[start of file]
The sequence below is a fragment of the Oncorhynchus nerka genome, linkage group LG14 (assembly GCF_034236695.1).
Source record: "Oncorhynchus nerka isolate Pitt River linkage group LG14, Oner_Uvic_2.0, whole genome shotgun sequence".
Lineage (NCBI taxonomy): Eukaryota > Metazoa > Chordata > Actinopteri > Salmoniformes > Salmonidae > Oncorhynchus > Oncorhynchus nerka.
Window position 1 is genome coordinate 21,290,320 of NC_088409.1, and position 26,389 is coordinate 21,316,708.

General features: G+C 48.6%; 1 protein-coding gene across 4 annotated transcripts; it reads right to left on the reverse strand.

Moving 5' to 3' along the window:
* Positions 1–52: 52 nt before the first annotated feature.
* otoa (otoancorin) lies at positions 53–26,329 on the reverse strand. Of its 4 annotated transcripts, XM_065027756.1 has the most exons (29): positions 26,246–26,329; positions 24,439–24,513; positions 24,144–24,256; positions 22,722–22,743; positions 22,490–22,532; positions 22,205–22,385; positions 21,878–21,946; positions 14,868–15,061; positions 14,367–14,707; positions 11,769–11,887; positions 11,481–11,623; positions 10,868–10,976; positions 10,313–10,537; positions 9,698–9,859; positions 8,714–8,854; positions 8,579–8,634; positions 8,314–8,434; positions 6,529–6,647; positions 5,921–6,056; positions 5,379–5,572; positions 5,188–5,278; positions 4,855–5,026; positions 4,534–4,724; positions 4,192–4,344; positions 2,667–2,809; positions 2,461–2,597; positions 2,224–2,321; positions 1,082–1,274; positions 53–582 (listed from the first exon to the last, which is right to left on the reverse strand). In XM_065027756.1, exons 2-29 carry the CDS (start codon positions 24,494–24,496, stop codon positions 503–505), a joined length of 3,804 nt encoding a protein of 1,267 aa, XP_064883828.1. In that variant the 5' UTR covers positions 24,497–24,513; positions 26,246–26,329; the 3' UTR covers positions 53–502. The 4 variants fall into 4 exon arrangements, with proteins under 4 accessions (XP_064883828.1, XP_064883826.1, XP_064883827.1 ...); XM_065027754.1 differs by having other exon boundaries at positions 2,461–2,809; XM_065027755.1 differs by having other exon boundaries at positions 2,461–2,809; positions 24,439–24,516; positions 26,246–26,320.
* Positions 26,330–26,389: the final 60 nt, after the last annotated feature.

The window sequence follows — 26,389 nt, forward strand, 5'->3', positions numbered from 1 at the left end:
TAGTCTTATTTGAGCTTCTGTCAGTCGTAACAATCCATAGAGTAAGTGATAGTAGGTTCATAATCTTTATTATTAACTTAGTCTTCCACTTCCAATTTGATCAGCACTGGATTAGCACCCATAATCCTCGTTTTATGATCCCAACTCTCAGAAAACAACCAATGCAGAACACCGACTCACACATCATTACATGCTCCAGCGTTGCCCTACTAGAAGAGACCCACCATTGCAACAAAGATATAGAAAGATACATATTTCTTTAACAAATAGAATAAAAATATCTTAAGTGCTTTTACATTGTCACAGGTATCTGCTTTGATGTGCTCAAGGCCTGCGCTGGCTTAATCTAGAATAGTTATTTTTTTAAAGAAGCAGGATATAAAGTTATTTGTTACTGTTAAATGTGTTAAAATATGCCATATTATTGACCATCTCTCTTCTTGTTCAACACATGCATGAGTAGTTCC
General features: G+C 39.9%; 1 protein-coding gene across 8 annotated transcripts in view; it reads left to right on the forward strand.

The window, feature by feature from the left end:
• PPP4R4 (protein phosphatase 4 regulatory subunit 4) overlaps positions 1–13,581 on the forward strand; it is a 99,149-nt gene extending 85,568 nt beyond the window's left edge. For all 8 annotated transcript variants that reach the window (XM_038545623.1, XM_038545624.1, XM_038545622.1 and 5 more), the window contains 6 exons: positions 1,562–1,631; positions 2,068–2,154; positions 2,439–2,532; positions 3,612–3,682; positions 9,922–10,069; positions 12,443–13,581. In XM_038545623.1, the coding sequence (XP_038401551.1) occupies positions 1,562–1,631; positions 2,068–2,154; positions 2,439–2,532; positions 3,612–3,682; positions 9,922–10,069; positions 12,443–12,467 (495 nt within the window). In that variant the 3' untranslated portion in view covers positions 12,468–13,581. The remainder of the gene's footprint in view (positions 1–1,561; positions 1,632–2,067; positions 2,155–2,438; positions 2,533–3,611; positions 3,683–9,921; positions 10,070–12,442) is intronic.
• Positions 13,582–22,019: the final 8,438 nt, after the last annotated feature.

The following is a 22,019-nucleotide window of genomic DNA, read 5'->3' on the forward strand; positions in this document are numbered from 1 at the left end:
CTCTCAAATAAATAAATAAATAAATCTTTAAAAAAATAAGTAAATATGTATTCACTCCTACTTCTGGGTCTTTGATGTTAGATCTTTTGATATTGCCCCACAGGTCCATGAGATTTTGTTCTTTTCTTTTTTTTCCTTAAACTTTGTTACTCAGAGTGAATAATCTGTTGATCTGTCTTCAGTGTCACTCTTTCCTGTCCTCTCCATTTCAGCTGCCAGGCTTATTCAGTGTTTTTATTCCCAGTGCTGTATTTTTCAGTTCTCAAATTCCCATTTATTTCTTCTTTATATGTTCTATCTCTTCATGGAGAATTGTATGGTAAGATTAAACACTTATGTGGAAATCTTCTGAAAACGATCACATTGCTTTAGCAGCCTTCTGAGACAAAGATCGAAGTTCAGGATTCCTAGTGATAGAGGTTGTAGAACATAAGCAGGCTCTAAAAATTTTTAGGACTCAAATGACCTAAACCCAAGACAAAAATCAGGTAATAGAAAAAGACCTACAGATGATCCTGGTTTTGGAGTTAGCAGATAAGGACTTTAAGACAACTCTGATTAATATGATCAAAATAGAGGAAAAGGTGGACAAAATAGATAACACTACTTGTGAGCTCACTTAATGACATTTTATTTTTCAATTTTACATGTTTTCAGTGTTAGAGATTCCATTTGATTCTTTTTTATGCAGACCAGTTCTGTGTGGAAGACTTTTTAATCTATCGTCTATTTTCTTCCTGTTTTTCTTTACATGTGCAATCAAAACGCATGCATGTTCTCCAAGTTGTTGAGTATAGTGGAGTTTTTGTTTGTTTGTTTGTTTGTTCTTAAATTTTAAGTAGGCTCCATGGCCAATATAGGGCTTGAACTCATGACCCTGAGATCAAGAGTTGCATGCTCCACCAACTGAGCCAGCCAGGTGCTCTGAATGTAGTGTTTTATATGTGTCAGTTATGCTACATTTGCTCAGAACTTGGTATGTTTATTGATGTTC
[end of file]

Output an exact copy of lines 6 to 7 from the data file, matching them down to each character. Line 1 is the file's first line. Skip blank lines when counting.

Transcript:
Moving 5' to 3' along the window:
* Positions 1–52: 52 nt before the first annotated feature.